Now you need to install an oauth2client. Oauth is simply a web authorization framework. OAuth (Open Authorization) is an open standard for token-based authentication and authorization on the Internet. OAuth allows an end user's account information to be used by third-party services, such as Facebook, without exposing the user's password. I’ll not be discussing the details of it, but it’s necessary for everything to work correctly and securely. It’s easy to install using pip:


pip install oauth2client

You may also need to install PyOpenSLL depending on your system setting.

pip install pyOpenSSL

Now you need to install Gspread created by Anton Burnashev on GitHub. This is great library written to make it easy to access Google Sheets in Python. And, you can easily install it using pip:

pip install gspread

Then open any text editor you’d like to use, I’m using Sublime Text, since it is one of the most powerful and easy to use text editor. Now create a new Python file and save it as any name you want (pysheets.py) in your python directory. Then enter the test code below and save it:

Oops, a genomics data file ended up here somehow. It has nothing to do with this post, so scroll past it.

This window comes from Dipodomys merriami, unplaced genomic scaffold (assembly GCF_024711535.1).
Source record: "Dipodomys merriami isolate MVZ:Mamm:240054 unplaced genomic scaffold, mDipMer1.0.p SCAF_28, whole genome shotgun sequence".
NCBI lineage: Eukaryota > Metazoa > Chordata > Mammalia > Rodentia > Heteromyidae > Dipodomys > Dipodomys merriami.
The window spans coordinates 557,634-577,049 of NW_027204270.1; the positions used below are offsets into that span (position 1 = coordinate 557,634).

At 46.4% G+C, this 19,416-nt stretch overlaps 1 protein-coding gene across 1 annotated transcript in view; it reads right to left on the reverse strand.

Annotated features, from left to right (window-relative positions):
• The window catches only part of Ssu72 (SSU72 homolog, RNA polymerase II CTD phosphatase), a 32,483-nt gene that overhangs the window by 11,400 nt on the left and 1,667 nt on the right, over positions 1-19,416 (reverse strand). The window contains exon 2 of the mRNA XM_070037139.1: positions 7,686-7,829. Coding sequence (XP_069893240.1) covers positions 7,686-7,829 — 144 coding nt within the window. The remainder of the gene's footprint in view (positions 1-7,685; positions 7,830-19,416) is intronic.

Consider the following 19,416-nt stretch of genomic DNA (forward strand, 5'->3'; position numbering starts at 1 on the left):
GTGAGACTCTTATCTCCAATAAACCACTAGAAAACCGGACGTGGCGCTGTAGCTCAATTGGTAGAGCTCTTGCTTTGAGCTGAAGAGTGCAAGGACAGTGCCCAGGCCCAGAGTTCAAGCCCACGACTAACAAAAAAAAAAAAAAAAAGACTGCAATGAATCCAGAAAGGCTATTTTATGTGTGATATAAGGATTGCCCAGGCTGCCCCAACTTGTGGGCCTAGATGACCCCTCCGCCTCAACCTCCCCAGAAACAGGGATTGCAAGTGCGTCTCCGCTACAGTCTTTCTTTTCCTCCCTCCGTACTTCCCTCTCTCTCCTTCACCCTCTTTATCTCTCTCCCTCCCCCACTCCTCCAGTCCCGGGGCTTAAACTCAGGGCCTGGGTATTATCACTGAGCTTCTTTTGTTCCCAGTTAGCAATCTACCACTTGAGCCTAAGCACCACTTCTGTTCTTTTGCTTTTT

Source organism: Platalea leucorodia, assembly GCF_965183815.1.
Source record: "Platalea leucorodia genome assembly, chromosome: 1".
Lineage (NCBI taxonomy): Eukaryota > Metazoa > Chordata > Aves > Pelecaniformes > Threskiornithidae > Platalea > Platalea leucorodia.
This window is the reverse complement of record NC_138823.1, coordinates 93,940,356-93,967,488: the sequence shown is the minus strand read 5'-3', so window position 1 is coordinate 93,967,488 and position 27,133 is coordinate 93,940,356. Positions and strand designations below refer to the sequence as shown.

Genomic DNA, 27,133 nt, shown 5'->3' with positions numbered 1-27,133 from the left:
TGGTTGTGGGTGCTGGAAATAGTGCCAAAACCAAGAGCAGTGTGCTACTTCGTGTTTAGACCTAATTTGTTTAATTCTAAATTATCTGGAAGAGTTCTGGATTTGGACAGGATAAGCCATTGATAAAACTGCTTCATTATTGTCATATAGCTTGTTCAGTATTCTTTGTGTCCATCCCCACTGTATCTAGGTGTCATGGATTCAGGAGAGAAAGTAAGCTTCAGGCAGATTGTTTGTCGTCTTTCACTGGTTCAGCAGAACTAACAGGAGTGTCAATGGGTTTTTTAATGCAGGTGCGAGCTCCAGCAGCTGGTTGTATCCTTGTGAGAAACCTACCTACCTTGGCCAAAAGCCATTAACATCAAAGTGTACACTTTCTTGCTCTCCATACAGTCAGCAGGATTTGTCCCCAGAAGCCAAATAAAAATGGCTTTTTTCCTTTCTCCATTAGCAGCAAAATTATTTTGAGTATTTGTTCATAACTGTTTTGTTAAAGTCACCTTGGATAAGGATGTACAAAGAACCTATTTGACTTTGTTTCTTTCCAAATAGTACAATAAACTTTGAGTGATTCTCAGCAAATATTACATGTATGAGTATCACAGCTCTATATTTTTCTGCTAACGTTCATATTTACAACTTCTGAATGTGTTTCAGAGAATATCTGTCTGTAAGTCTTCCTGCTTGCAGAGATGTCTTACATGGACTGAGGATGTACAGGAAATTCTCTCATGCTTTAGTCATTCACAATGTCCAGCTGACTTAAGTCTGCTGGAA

print “Hello, World!”

Then head back to your cmd or terminal and navigate to the python directory. On windows, if you’ve the path environment set up for python, you can easily start python from anywhere without the need of navigating to the python directory. On terminal, you can do this through the cd command. You can use ls to list files, and pwd to show your working directory.

Once the cmd or terminal is in your python directory, you can enter the below command:

python pysheets.py

You should now be able to see Hello, World! in your command line.

Since Python is now working properly, lets go ahead and setup the libraries. Remove the hello world code. Now we are going to import gspread, oauth2client and execute the code again:

import gspread

import oauth2client

If things are working accurately, nothing will happen. But if you get an error, possibly saying no module named Y where Y is the name of the module you typed (gspread). You can go and double check if you have pip installed the module properly, and that you have not made any typographical error.

Once everything is settled, you can start coding your pysheets with the code below:

import gspread

import json

from oauth2client.service_account import ServiceAccountCredentials

scope = ['https://spreadsheets.google.com/feeds']

credentials = ServiceAccountCredentials.from_json_keyfile_name(“creds.json” scope) # get email and key from creds

file = gspread.authorize(credentials) # authenticate with Google

sheet = file.open("Scholars_Globe").sheet1 # open sheet